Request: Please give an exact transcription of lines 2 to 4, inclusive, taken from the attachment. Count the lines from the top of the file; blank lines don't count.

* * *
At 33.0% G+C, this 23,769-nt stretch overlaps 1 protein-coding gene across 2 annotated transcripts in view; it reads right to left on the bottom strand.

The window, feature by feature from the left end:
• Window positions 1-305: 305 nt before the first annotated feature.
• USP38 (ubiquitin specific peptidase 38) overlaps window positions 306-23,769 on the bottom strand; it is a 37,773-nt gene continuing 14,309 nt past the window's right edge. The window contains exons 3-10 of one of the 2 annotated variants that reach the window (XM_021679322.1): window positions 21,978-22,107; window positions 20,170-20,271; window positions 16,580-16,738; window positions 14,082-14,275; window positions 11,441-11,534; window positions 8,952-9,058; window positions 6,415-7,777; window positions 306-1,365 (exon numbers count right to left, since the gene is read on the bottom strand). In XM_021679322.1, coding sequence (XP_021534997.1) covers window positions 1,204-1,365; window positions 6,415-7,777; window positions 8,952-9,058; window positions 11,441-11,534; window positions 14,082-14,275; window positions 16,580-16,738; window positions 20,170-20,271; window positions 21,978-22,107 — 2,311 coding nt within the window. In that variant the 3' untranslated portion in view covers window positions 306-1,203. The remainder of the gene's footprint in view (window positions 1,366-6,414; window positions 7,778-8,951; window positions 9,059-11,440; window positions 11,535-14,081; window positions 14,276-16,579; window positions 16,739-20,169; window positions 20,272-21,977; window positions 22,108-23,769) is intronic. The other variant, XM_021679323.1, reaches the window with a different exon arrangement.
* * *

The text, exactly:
The window, feature by feature from the left end:
• Window positions 1-305: 305 nt before the first annotated feature.
• USP38 (ubiquitin specific peptidase 38) overlaps window positions 306-23,769 on the bottom strand; it is a 37,773-nt gene continuing 14,309 nt past the window's right edge. The window contains exons 3-10 of one of the 2 annotated variants that reach the window (XM_021679322.1): window positions 21,978-22,107; window positions 20,170-20,271; window positions 16,580-16,738; window positions 14,082-14,275; window positions 11,441-11,534; window positions 8,952-9,058; window positions 6,415-7,777; window positions 306-1,365 (exon numbers count right to left, since the gene is read on the bottom strand). In XM_021679322.1, coding sequence (XP_021534997.1) covers window positions 1,204-1,365; window positions 6,415-7,777; window positions 8,952-9,058; window positions 11,441-11,534; window positions 14,082-14,275; window positions 16,580-16,738; window positions 20,170-20,271; window positions 21,978-22,107 — 2,311 coding nt within the window. In that variant the 3' untranslated portion in view covers window positions 306-1,203. The remainder of the gene's footprint in view (window positions 1,366-6,414; window positions 7,778-8,951; window positions 9,059-11,440; window positions 11,535-14,081; window positions 14,276-16,579; window positions 16,739-20,169; window positions 20,272-21,977; window positions 22,108-23,769) is intronic. The other variant, XM_021679323.1, reaches the window with a different exon arrangement.